So yeah, basically like Nai, but he can become badass when he needs to be. ;)

Asterisk's 2nd season wasn't as good as the first, mainly due to animation inconsistencies and the Phoenix Festa taking too long that I ended up losing interest in it halfway through the show, but it's still one of the better "entity" animes that I've seen. Most of the standards from its last cour are still in place, and some of the world building is improved upon. Yes, some with info-dumps, but hey! They still took time to at least do something.

Kiznavier is a very interesting series coming from the mind of Mari Okada, a writer most known for writing some very dramatic anime and for pissing a lot of anime viewers off. This show was my first anime original project from her (Black Butler's first season doesn't count), and it did go fairly well. The story may be disjointed, but the show itself is interesting enough, even if the characters aren't properly developed equally and the animation becomes something akin to stick figures on paper at points, but still has an amazing budget overall. It's also running away as of right now with Best Score of the Year, because OMG!

Being one of the few people who actually liked Sailor Moon Crystal's first 2 story arcs as a whole, I was really interested to see if Season 3 would be up to par, or better, especially with new staff announcements. And good news was that it was better than the first 2 seasons, but also SO. MUCH. BETTER.

The animation improves, the story becomes more interesting (even though I liked both of the previous seasons), the Inner Senshi have more depth to them now, and the intense feelings are all real when battles occur. I can't really talk about it coherently without bursting into a puddle of fanboying, because this is what the viewers who weren't big fans of Crystal at the beginning wanted from the get go, so I'm happy to see that coming true for the people who wanted to still continue onward.

Reviews on all 4 of these anime series will be coming within the next few weeks/months, so make sure to keep an eye open for them!

Let's move on to the shows I'm interested in watching in the future:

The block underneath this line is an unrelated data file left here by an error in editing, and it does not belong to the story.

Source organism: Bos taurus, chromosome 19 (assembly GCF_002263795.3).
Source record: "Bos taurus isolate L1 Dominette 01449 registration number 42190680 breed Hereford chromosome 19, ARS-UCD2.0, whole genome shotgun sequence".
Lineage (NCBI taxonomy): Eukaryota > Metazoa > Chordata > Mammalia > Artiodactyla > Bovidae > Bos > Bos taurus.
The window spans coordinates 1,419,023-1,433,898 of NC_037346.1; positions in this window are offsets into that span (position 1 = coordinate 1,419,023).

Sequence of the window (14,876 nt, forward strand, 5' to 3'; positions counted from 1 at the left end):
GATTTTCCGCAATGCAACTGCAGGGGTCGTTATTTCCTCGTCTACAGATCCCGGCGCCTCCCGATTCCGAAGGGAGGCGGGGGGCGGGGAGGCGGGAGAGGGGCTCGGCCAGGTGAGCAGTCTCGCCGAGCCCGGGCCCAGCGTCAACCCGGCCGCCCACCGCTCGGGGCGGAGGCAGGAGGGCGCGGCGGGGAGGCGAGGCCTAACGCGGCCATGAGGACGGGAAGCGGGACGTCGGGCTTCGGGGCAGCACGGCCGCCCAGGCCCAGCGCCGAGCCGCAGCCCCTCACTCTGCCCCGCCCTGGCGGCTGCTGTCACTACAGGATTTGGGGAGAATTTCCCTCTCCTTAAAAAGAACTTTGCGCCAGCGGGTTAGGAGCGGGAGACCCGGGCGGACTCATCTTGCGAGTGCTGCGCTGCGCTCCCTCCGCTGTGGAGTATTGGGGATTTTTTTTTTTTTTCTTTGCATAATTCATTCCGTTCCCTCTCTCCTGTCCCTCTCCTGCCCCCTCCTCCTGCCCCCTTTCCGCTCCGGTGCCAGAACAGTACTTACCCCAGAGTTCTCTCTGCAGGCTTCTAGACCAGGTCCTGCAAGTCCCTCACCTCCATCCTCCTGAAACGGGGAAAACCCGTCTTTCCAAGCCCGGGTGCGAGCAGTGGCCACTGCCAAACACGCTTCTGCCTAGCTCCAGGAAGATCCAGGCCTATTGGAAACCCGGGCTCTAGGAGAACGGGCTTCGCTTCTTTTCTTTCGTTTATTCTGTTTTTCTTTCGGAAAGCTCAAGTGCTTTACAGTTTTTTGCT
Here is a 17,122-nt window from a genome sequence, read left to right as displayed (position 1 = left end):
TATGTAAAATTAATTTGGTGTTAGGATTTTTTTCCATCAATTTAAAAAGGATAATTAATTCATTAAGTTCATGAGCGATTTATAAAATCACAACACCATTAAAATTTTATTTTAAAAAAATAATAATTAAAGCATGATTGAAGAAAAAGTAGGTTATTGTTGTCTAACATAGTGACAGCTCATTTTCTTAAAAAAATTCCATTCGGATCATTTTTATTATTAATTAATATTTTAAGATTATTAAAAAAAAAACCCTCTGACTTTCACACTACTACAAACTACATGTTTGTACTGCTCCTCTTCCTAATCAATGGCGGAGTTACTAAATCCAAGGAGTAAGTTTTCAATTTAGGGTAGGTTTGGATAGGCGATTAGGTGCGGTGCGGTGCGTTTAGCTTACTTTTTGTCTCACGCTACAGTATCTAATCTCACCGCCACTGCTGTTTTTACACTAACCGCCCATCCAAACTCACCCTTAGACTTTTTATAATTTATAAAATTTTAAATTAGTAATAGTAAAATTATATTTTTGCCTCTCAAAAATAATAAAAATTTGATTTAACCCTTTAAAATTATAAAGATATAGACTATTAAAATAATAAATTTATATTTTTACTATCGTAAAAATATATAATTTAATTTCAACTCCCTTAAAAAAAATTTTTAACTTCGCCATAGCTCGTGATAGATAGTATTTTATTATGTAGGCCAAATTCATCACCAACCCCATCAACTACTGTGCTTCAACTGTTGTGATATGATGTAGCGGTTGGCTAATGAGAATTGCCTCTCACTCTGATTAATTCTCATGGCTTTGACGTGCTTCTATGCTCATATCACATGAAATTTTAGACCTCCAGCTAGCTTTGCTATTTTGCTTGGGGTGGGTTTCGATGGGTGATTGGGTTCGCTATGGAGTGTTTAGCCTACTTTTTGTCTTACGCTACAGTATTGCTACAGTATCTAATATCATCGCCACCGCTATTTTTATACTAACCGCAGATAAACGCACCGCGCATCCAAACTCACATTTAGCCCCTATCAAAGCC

Haven't You Heard? I'm Sakamoto!

I first heard about this series when the anime adaptation was confirmed right when the manga was announced to be ending, and the summary instantly intrigued me. Wouldn't you just love to be someone who can put up with no crap, no matter how much it's handed to you? That's what Sakamoto seems to do, And from what I've seen from clips, the show looks to be hysterical. Hopefully once the final episode manages to come out on DVD in Japan, I'll be able to start this series and manage to finish it, as it seems right up my alley.

Super Lovers.

Though some of the anime this season seems to be calling for me to see them, I don't think I have as much of an attachment to them as I do to this one. However, I think that's because for some reason, I have this feeling that I'm going to hate this anime.

From the premise that sounds somewhat incestuous, to the leading man sounding like a sleaze at various moments (though he's voiced by Tomoaki Maeno, who I've grown to like despite starting off on bad footing in Karneval), to the insta-love, and the fact that the director for this series directed Fairy Tail. I don't know why, but I feel like these could be the perfect ingredients for a recipe called disaster. I'm looking forward to see how well this show fails at being a yaoi, even though yaoi can be a big guilty pleasure of mine.

Now moving to the Broadcast Dubs FUNimation produced this season. And what a surprise! All of them are for shows that I'm uninterested in! Which is kind of a shame, since I'm definitely not touching 3 out of the 5 new ones, but the other 2 could have a chance in the future. But you'll just have to wait and see for yourselves.

That's a wrap on the second wrap-up this year in terms of new anime. What shows did you guys like out of this season, and which ones were you not so fond of? Any shared opinions with mine that I gave?

Tuesday, June 21, 2016

Hyperdimension Neptunia: The Animation Review

Hyperdimension Neptunia: The Animation Review

Warning: The following review may contain spoilers of the show Hyperdimension Neptunia: The Animation. If you wish not to know some plot details, or simply don't wish to find out what happens in the series, please exit the tab, and join me once you've watched the show. Or you know, you can continue to read, since you don't care about spoilers.

Anyways, with that said, thank you, and onto the review:

When I heard that an anime adaptation of this was greenlit, I wasn't particularly surprised. When my friend first showed me the trailer of the first game back in early 2013, I figured that an anime series would be coming sooner or later. After all, this game series has been said to be super popular, and looking at it, I can see why. The RPG games have had several editions in the main series along with some spin-offs, and it's very rare to find first editions of the earlier games anymore in the U.S. 

So when the anime series found its way over here state-side from FUNimation in the Summer 2013 season, I knew that I had to watch it down the road. And my friend managed to join me for about 8 episodes before throwing in the towel when I picked it up recently. I was still wondering whether the anime series had as much spunk as the games had to offer from footage I've seen, and to see how the characters would come alive in anime form.

In the end, how did it turn out?